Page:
Jacobs developed and partnered with Elton John’s Rocket Pictures to produce the Emmy-nominated, New York Times Top 10 TV series Spectacle, hosted by Elvis Costello and featuring guests including Bono, Bruce Springsteen, Lou Reed, Zooey Deschanel, Herbie Hancock and President Bill Clinton. Jacobs started his career as a lawyer, doing financings for tech and media companies, completing over $2.5 Billion of deals by age 25. He then spent over 15 years advising Grammy, Oscar and Emmy winners as a leading entertainment and media lawyer, during which time Jacobs would regularly witness extraordinary conversations and impromptu performance collaborations between artists in private settings. Spectacle was created to give music lovers that same fly-on-the-wall access.
Jacobs and MacKinnon met when Spectacle partnered with Product (RED), providing it with exclusive clips to be monetized, with the proceeds going to the Global Fund to fight AIDS in Africa. Their friendship was forged over a shared love for music, film, comedy and Roger Federer. Their discussions often led back to the unfulfilled early promise of the Internet – that it should be easier to browse and discover the great stuff we aren’t looking for, and to connect with people who share our tastes.
Jacobs’ and MacKinnon’s decision to solve this problem led to an introduction to co-founder and CTO Tomi Poutanen, one of the top social search engineers in the world, and an MBA who had worked for years in Silicon Valley. Poutanen founded and sold two startups: one to Microsoft (while a student) and one to Yahoo! He ran Yahoo! international search and initiated and led the world’s first massive collaborative knowledge network, Yahoo Answers. Poutanen also has a deep understanding of machine learning systems having developed the patented algorithm that scores the search results in the Bing Web Search service.
In building out its 13-person team in Toronto and NYC, the founders tapped their networks to raise millions of dollars from a select group of investors that includes former Viacom CEO, MTV founder and VICE advisor Tom Freston; Michael Dolan, CEO of the sports and fashion empire IMG; former NPR Digital head and Etsy CEO Maria Thomas; a senior exec at Google; digital entrepreneur and super-angel investor Daniel Debow; and former Merrill Lynch and CSFB Vice Chairman and current Obama administration economic advisor Ken Miller.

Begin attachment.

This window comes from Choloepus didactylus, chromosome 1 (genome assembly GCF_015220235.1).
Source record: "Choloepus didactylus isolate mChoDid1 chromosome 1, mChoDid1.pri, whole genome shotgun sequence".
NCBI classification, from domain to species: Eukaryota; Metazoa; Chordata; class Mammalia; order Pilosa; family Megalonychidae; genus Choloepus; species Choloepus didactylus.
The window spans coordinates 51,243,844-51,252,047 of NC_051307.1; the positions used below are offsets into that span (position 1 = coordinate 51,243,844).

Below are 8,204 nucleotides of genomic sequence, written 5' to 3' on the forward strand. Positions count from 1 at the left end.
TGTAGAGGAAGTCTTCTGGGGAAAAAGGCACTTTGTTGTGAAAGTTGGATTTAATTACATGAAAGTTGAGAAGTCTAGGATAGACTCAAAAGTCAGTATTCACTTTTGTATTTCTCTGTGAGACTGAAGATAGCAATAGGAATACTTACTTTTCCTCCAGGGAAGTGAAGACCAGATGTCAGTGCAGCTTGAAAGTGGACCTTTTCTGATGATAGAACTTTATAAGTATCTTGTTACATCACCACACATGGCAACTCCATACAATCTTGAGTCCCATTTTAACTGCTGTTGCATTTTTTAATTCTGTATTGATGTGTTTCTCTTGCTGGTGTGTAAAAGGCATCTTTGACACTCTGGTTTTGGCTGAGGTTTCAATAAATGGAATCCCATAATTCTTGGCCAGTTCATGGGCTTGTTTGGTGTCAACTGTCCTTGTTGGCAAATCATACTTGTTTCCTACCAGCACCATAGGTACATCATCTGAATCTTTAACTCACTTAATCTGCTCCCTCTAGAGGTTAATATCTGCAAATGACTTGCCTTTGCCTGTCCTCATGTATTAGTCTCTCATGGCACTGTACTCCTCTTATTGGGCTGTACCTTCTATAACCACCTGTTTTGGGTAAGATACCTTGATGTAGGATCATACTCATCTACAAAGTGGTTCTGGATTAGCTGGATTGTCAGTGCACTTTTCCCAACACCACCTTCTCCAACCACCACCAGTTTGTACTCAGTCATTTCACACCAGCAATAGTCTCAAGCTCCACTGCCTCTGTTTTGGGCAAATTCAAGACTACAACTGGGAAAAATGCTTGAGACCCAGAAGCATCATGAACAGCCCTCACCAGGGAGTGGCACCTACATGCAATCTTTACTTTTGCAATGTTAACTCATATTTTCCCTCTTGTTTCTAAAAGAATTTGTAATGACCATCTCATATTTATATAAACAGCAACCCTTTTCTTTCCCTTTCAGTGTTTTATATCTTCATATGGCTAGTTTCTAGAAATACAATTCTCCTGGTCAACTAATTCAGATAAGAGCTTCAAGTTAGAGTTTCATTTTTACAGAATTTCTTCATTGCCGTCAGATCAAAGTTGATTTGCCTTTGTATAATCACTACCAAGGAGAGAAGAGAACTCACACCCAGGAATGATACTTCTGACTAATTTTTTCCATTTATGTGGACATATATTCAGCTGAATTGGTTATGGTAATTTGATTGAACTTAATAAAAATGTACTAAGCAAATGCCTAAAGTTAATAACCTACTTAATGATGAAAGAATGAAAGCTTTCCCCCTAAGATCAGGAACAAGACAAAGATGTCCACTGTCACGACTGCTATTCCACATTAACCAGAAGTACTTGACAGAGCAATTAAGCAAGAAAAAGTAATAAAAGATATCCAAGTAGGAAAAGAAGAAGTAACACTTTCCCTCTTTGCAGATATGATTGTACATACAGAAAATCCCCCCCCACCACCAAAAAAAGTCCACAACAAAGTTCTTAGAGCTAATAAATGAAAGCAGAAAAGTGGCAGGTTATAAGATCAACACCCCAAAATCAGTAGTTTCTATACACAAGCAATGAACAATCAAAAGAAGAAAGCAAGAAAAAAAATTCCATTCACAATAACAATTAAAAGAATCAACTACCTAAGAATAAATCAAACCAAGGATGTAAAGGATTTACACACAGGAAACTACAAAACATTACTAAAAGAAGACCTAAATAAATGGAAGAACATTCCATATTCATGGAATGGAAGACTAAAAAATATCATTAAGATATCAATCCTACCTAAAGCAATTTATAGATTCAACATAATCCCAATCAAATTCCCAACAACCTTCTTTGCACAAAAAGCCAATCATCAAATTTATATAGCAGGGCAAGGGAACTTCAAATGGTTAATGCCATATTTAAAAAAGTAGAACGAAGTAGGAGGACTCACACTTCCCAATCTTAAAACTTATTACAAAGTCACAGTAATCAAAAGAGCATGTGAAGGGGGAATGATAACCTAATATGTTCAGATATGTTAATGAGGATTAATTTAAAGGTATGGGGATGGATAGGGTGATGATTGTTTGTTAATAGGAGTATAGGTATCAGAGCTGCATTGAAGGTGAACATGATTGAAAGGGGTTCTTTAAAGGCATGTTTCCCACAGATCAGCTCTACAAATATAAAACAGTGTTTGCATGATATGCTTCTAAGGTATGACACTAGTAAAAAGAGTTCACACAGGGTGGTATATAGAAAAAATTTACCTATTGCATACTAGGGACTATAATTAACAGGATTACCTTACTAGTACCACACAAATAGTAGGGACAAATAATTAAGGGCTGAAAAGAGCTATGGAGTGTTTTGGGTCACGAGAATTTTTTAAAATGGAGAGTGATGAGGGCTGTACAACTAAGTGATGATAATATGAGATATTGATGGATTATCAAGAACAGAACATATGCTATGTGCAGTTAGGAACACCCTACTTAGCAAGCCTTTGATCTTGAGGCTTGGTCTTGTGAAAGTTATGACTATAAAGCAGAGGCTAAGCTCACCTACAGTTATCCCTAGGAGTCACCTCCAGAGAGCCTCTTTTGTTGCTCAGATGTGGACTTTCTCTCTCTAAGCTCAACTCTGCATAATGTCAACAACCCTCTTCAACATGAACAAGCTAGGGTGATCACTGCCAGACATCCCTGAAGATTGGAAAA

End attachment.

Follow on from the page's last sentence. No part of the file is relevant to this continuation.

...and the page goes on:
Milq is now partnering with content creators and publishers who are eager to use Milq’s proprietary technology to embed Beads on their own pages across the Internet. Early supporter Jane Rosenthal’s Tribeca Film Festival partnered with Milq on a suite of Beads highlighting various themes across the Festival lineup. Concert venues are using Beads as playable upcoming concert calendars. Soon bands will release digital albums in Bead format, and when you open your hotel WiFi in Paris you’ll get Beads of the Best Film Scenes in Paris, Upcoming Paris Concerts and Great Restaurants in Paris.
Notable Milq members starting Beads include Ken Burns with “Movies that Made Me Want to be a Filmmaker” and “Soul of the Team,” Paul Giamatti with “Dream Sequences,” “Death Scenes” and “Surrounded,” IDEO CEO Tim Brown’s “How Designers Think?” and the band Metric, who invited their fans to submit their favoritefan-performed versions of their songs in “Metric Fan Covers.” Cultural and social change organizations are also using Beads, such as Jazz at Lincoln Center, Downtown Records, the Cooper Hewitt National Design Museumand Christy Turlington’s Every Mother Counts.